White lovers and eggy milkshakes

2009 September 12


Well, the Yukster’s birthday is coming up and we are broke and so I am jumping on the “cheap-but-thoughtful-homemade gift” wagon. Namely, my ventures so far have been tackling the mysterious shiroi koibito (literally, “white lover”). These are a brand of cookies that are commonly brought back as souvenirs from Hokkaido and every since I first went to their factory in Sapporo in 2001, I have been a total convert. I only normally get them once every couple of years, but I never forget the taste. They are made up of small tabs of white chocolate sandwiched between two thin and delicate langue de chat or lengua de gato, depending if you’re coming from the French side or the Filipino. The cookies are crunchy, but not so crisp as to be hard or sharp in anyway. They definitely aren’t cakey, though, and that seems to be the real challenge when making proper langue de chats. I wasn’t totally satisfied with my results and they definitely aren’t up to shiroi koibito standards yet, but they are quite yummy.

Shiroi Koibito 白い恋人 (first draft)

I cobbled this first draft together after reading dozens of different variations for lengua de gatos and a couple for langue de chats. I’ll keep modifying it before I’m satisfied, so this is for a small batch — I got around 36 small cookies out of it, which I then sandwiched together.

60 g        Salted butter (should be unsalted and you should add salt separately, but for the life of me, I could not find unsalted butter at the ICA)
45 g        Confectioner’s sugar
1/8 tsp  Vanilla extract
50 g        All-purpose flour
1               Egg white (30-40 g)

Now almost every recipe I have read had different orders for mixing; some said to beat the eggs until stiff, others said to barely incorporate them, some sift the flour in last, others said eggs last…  there doesn’t seem to be too much consensus. The reason seems (to me) because different people want different things out of their cookies. Some are aiming for the delicate crisp all the way through, but others want a delicate, cakey center. Since I wanted crisp, I followed closer to Filipino versions of lengua de gato.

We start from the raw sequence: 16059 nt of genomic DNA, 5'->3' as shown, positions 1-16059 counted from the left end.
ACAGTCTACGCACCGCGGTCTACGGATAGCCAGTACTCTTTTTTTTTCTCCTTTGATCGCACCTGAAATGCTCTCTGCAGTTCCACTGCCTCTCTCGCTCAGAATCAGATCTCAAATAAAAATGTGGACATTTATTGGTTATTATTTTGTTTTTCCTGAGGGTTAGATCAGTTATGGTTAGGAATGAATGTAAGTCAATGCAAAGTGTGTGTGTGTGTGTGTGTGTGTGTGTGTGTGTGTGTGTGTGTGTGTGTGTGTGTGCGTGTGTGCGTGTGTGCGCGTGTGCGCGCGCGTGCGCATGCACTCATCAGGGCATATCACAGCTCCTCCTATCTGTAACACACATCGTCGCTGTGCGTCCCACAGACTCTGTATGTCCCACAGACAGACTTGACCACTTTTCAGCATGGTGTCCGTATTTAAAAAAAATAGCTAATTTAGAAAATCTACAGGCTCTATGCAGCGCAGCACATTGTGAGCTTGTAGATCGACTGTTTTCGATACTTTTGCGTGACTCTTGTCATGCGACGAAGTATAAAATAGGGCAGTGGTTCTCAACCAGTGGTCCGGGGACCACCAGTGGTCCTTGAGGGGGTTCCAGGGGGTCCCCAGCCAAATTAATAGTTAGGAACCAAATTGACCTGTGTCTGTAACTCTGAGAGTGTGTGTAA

Make sure your ingredients have been returned to room temperature before beginning!

With a rubber spatula, mix the butter, sugar and vanilla until smooth and creamy. Try not to eat any! You’ll also want to start your oven preheating at around 200 degrees celsius.

This is actually from my first attempt, with regular sugar...

Next sift in half the flour. Once it is well incorporated, add the egg white. A few recipes said to beat the egg whites until stiff, but most don’t say a thing about it, so I just half-arsed it and whipped them up until foamy. Next time I think I may try to actually get them stiff; I feel like they would hold up their shape better but without being too heavy.

20080913 Eggies!

After you have slowly mixed in the egg, sift in the remaining flour and mix until just incorporated. Ugh, just look at all that butter. Together with the heavy smell of the sugar and vanilla, I just wanted to eat spoonfuls of it. To this day, I have not outgrown my childhood belief that the cookie dough always tastes better than the actual cookies.

20090913 Mmmm, greasy

Next you’ll want to pipe the cookies out. Spoon all of your dough into a frosting bag (or if you’ve got an undersupplied kitchen like me, any strong plastic bag with one corner snipped off). The general guideline for lengua de gato is to pipe medium lines to around two to four inches, depending on your preferences — but I’ve seen people make them teaspoon shaped, heart shaped, write their name with them… whatever you are daring enough to try. I knew that I wouldn’t be able to duplicate the perfect squares of shiroi koibito, so I just went with the classic shape. Thought they’d look best in a decorative jar anyway.


Then pop them into the oven for something around five minutes. I say “something around” because it could be four and it could be eight — but these cookies will go from “just right” to “thin flakes of ash” in about a minute. I literally squatted in front of the oven and watched them bake, taking them out just as they were starting to brown around the edges.

20090913 Tongues!

Move them off the cookie sheet, so that they don’t continue to cook, and then let them cool. I then started to melt my white chocolate to sandwich my lopsided little preciouses together.

20090913 Vit choklad!

Of course you should melt your chocolate in a heat bath. And you should also know — and I should have also remembered — to add some paraffin wax or similar substance if I ever wanted my chocolate to stiffen up again.

Things that I have learned: